A dying man asked a dying man for eternal life; a man without possessions asked a poor man for a Kingdom; a thief at the door of death asked to die like a thief and steal Paradise. One would have thought a saint would have been the first soul purchased over the counter of Calvary by the red coins of Redemption, but in the Divine plan it was a thief who was the escort of the King of kings into Paradise. If Our Lord had come merely as a teacher, the thief would never have asked for forgiveness. But since the thief's request touched the reason of His coming to earth, namely, to save souls, the thief heard the immediate answer: 'I promise thee, this day thou shalt beWith Me in Paradise'(Luke 23: 43)It was the thief's last prayer, perhaps even his first. He knocked once, sought once, asked once, dared everything, and found everything. When even the disciples were doubting and only one was present at the Cross, the thief owned and acknowledged Him as Saviour.
As Adam lost the heritage of union with God in a garden, so now Our Blessed Lord ushered in its restoration in a garden. Eden and Gethsemane were the two gardens around which revolved the fate of humanity. In Eden, Adam sinned; in Gethsemane, Christ took humanity's sin upon Himself. In Eden, Adam hid himself from God; in Gethsemane, Christ interceded with His Father; in Eden, God sought out Adam in his sin of rebellion; in Gethsemane, the New Adam sought out the Father and His submission and resignation. In Eden, a sword was drawn to prevent entrance into the garden and thus immortalizing of evil; in Gethsemane, the sword would be sheathed.
Some religions draw by force of arms; He would draw by force of love. The attraction would not be His words, but Himself. It was His Person around which His teaching centered; not His teaching around which He would be remembered. 'Greater love than this no man hath' - that was the secret of His magnetism.
When one takes into account also His reiterated assertions about His Divinity - such as asking us to love Him above parents, to believe in Him even in the face of persecution, to be ready to sacrifice our bodies in order to save our souls in union with Him - to call Him just a good man ignores the facts. No man is good unless he is humble; and humility is a recognition of truth concerning oneself. A man who thinks he is greater than he actually is is not humble, but a vain and boastful fool. How can any man claim prerogatives over conscience, and over history, and over society and the world and still claim he is 'meek and humble of heart'? But if He is God as well as man, His language falls into place and everything that He says is intelligible. But if He is not what He claimed to be, then some of His most precious sayings are nothing but bombastic outburts of self-adulation that breathe rather the spirit of Lucifer than the spirit of a good man. What avails Him to proclam the law of self-renouncement, if He Himself renounces truth to call Himself God? Even His sacrifice on the Cross becomes a suspect and dated thing, when it goes hand in hand with delusions of grandeur and infernal conceit. He could not be called even a sincere teacher, for no sincere teacher would allow anyone to construe his claims to share the rank and the name of the Great God in heaven.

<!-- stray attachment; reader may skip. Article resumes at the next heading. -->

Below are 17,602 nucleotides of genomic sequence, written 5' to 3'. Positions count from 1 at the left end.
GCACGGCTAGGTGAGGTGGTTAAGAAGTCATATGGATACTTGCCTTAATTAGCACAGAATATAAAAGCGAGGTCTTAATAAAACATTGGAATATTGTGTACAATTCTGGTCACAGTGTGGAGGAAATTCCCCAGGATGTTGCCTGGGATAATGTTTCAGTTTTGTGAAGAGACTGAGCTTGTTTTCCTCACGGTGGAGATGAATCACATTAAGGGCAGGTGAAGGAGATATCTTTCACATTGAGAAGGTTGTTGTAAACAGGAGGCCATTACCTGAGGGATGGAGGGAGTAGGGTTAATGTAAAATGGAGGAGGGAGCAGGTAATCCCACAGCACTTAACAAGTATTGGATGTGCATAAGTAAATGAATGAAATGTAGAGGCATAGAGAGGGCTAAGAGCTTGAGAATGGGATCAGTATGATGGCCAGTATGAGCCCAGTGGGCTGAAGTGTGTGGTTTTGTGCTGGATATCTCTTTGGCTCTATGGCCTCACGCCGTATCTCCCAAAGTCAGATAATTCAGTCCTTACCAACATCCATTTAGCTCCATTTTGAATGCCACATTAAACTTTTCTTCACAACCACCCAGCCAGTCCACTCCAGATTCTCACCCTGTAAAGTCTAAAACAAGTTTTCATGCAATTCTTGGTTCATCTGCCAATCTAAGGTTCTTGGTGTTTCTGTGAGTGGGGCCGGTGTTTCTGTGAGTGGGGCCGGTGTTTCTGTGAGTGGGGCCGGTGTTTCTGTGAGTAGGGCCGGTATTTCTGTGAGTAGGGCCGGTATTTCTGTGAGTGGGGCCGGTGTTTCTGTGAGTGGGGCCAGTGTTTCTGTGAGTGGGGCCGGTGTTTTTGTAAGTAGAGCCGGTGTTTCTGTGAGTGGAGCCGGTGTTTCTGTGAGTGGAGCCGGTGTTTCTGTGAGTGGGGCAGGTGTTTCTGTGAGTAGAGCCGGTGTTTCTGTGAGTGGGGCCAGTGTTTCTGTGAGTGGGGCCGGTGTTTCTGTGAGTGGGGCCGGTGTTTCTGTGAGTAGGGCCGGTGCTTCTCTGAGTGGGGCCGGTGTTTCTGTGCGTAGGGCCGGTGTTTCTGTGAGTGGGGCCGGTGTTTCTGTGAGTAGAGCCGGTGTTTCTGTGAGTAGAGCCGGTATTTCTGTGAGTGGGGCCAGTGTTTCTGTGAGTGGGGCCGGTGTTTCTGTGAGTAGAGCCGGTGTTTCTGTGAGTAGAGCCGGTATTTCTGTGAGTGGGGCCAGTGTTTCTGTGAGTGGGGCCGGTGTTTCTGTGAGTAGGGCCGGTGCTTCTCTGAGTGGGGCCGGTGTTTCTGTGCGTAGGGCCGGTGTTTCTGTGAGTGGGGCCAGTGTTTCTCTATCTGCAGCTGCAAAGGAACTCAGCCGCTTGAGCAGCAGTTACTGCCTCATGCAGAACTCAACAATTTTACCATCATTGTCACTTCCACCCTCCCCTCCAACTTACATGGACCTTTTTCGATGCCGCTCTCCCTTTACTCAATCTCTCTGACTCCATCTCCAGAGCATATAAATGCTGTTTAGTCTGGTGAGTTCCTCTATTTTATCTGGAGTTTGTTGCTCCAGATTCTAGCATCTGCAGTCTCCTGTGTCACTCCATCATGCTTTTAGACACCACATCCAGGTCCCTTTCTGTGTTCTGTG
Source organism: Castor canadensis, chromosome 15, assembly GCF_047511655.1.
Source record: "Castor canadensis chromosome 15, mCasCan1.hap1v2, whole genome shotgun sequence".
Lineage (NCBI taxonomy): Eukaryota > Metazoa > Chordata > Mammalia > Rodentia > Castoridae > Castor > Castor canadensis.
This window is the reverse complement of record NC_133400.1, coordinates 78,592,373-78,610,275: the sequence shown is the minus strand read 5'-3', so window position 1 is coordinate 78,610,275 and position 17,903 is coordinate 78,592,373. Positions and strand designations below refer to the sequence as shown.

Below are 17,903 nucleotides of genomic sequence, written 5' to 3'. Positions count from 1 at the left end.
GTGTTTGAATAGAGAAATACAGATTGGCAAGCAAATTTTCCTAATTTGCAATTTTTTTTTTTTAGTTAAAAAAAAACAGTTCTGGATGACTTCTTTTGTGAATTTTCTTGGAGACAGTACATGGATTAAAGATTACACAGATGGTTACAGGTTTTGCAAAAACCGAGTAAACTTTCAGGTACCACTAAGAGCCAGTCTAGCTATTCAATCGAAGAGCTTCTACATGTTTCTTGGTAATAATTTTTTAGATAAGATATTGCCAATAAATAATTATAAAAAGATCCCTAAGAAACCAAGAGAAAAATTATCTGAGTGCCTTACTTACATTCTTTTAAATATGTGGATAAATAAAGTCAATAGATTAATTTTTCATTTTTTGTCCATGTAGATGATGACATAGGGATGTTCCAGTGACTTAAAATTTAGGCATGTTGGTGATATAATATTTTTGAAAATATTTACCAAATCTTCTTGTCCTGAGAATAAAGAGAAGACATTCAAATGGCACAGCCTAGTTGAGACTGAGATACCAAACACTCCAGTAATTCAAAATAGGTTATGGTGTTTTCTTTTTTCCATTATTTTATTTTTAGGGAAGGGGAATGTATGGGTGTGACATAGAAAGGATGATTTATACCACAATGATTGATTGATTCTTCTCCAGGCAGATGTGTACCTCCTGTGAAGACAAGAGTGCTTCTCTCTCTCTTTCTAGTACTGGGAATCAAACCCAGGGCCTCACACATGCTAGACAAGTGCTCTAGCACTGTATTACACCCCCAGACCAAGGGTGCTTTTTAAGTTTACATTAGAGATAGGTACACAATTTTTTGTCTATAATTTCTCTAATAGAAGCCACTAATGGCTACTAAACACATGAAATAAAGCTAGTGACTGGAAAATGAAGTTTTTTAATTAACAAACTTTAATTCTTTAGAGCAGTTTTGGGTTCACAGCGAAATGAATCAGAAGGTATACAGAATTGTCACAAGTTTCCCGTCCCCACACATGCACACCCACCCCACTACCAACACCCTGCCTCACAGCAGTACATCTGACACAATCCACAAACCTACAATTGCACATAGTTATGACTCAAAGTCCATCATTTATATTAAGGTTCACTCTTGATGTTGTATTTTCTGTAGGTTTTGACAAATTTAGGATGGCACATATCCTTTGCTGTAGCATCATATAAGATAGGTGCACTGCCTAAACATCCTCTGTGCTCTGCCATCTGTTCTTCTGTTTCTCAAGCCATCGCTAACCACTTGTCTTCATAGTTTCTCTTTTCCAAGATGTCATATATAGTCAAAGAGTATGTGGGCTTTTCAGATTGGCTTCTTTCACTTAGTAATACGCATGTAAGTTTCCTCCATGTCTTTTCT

As scientific truths put us in an intelligent relaton with the cosmos, as historic truth puts us in temporal relation with the rise and fall of civilization, so does Christ put us in intelligent relation with God the Father; for He is the only possible Word by which God can address Himself to a world of sinners.
He came to put a harlot above a Pharisee, a penitent robber above a High Priest, and a prodigal son above his exemplary brother. To all the phonies and fakers who would say that they could not join the Church because His Church was not holy enough, He would ask, 'How holy must the Church be before you will enter into it?' If the Church were as holy as they wanted it to be, they would never be allowed into it! In every other religion under the sun, in every Eastern religion from Buddhism to Confucianism, there must always be some purification before one can commune with God. But Our Blessed Lord brought a religion where the admission of sin is the condition of coming to Him. 'Those who are well have no need of a physician, but those who are ill.
Our Blessed Lord left the world without leaving any written message. His doctrine was Himself. Ideal and History were identified in Him. The truth that all other ethical teachers proclaimed, and the light that they gave to the world, was not IN them, but OUTSIDE them. Our Divine Lord, however, identified Divine Wisdom with Himself. It was the first time in history that it was ever done, and it has never been done since.
His words even imply that philanthropy has deeper depths than is generally realized. The great emotions of compassion and mercy are traced to Him; there is more to human deeds than the doers are aware. He identified every act of kindness as an expression of sympathy with Himself. All kindnesses are either done explicitly or implicitly in His name, or they are refused explicitly or implicitly in His name.
The good repent on knowing their sin; the evil become angry when discovered. Ignorance is not the cause of evil, as Plato held; neither is education the answer to the removal of evil. These men had an intellect as well as a will; knowledge as well as intention. Truth can be known and hated; Goodness can be known and crucified. The Hour was approaching, and for the moment the fear of the people deterred the Pharisees. Violence could not be triggered against Him until He would say, 'This is your Hour.